Interestingly, in the same issue, Prof. Burkhard Schulz and Kabelo Segobye look at the work by Goggin et al. on the evolution of herbicide resistance in weeds (Goggin et al., 2016; Schulz and Segobye, 2016). Echoing the message about research in other species, their analysis of resistance to systemic herbicide 2,4-D in wild radish will be able to advance much more easily because of the Arabidopsis resource (and moreover both species are Brassicaceae). But it is important not only in identifying the cause of resistance, taking forward our fundamental understanding, but also because of the economic and environmental implications. And Prof. David Hanson’s commentary on the work of Young et al. on Rubisco in diatoms – with implications for our understanding of this most abundant of enzymes far beyond its carbon-fixation function in phytoplankton – is similarly groundbreaking and relevant (Hanson, 2016; Young et al., 2016). Science is intimately linked with, and beneficial to, wider society.

Returning to Prof. Sanders’ points, part of the UKPSF’s value has been in bringing together different plant research communities, but also as a voice for plant sciences, and a voice distinct from that of the biomedical community. The UKPSF’s work in building a roadmap for UK plant science is explained in an article here by Alessandro Allegra
(Royal Society of Biology) and Dr Rick Mumford (chair of the UKPSF and Director of Science at agri-food supply chain specialists Fera Science Ltd). It is important for UK plant science but also a case study for similar efforts elsewhere in the world. And the importance of this for inspiring the next generation is taken up in an article here by Harriet Truscott (Gatsby Plant Science Education Programme). She particularly discusses work with teenagers, and provides perceptive comment and information on a wide range of useful resources.

Where will plant science be in the coming decades of the 21st century? We cannot know for sure, but we can take leading research in plant science and other fields to make meaningful predictions, we can capture this through a systematic and powerful roadmapping approach, and we can ensure that the best current students are inspired and get involved in our endeavour.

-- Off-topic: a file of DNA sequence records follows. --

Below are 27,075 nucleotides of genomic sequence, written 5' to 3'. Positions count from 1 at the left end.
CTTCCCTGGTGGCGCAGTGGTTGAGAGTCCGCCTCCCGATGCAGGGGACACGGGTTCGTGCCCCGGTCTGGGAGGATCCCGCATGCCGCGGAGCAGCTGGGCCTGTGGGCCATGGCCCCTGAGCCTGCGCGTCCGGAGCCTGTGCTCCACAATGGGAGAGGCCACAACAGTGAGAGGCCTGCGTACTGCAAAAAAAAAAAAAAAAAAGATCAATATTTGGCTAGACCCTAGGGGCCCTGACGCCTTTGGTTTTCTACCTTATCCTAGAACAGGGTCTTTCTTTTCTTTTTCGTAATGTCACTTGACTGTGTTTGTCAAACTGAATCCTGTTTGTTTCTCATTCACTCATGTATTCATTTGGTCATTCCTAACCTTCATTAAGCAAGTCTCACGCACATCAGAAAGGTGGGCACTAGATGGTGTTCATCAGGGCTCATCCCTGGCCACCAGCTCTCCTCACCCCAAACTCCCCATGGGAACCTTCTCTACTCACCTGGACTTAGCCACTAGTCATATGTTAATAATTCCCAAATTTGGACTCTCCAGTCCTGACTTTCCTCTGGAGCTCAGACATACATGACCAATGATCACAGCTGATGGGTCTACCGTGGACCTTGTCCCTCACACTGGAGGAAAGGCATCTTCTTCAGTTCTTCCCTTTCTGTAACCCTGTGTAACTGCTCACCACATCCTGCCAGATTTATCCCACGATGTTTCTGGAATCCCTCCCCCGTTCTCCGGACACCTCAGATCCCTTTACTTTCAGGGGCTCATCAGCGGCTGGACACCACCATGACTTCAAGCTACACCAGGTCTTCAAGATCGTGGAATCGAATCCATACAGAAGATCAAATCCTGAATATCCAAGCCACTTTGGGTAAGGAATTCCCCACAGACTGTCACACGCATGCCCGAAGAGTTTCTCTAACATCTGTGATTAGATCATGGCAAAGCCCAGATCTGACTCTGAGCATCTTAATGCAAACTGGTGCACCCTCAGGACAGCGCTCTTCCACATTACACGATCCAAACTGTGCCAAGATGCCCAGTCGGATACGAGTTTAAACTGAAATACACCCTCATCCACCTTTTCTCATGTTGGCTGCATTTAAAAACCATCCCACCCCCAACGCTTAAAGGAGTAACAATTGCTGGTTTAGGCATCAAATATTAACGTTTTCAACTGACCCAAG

Flavell R. 2016. Making plant science purposeful and relevant to all. Journal of Experimental Botany 67, 3186–3187

Goggin DE, Cawthray GR, Powles SB. 2016. 2,4-D resistance in wild radish: reduced herbicide translocation via inhibition of cellular transport. Journal of Experimental Botany 67, 3223–3235.

Hanson DT. 2016. Breaking the rules of Rubisco catalysis. Journal of Experimental Botany 67, 3180–3182.

Raines C. 2016. Accessible research in JXB. Journal of Experimental Botany 67, 553.

Rogers C, Oldroyd GED. 2014. Synthetic biology approaches to engineering the nitrogen symbiosis in cereals. Journal of Experimental Botany 65, 1939–1946.

Schulz B, Segobye K. 2016. Evolution of herbicide resistance in weeds. Journal of Experimental Botany 67, 3177–3179.

Young JN, Heureux AMC, Sharwood RE, Rickaby REM, Morel FMM, Whitney SM. 2016. Large variation in the Rubisco kinetics of diatoms reveals diversity among their carbon concentrating mechanisms. Journal of Experimental Botany 67, 3445–3456.

Journal of Experimental Botany and eXtra Botany

JXB cover 67-11

The PlantSci 2016 meeting is especially important to JXB (owned by, and supporting, the Society for Experimental Biology, SEB): together with the Biochemical Society and British Society for Plant Pathology, the UKPSF operates with support from the SEB.

Some of the journal’s most exciting and interesting research is featured in the eXtra Botany section each month, including the Insight articles mentioned in this article, making the research accessible to a wide audience of plant scientists (see the editorial by Prof. Christine Raines, Editor In Chief of JXB: Raines, 2016).

Author: Jonathan Ingram
Category: Science news
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Jonathan Ingram

Jonathan Ingram is Senior Commissioning Editor/ Science Writer for Journal of Experimental Botany. Jonathan moved from lab research into publishing and communications with the launch of Trends in Plant Science in 1995, then going on to New Phytologist and, in the third sector, Age UK and Mind.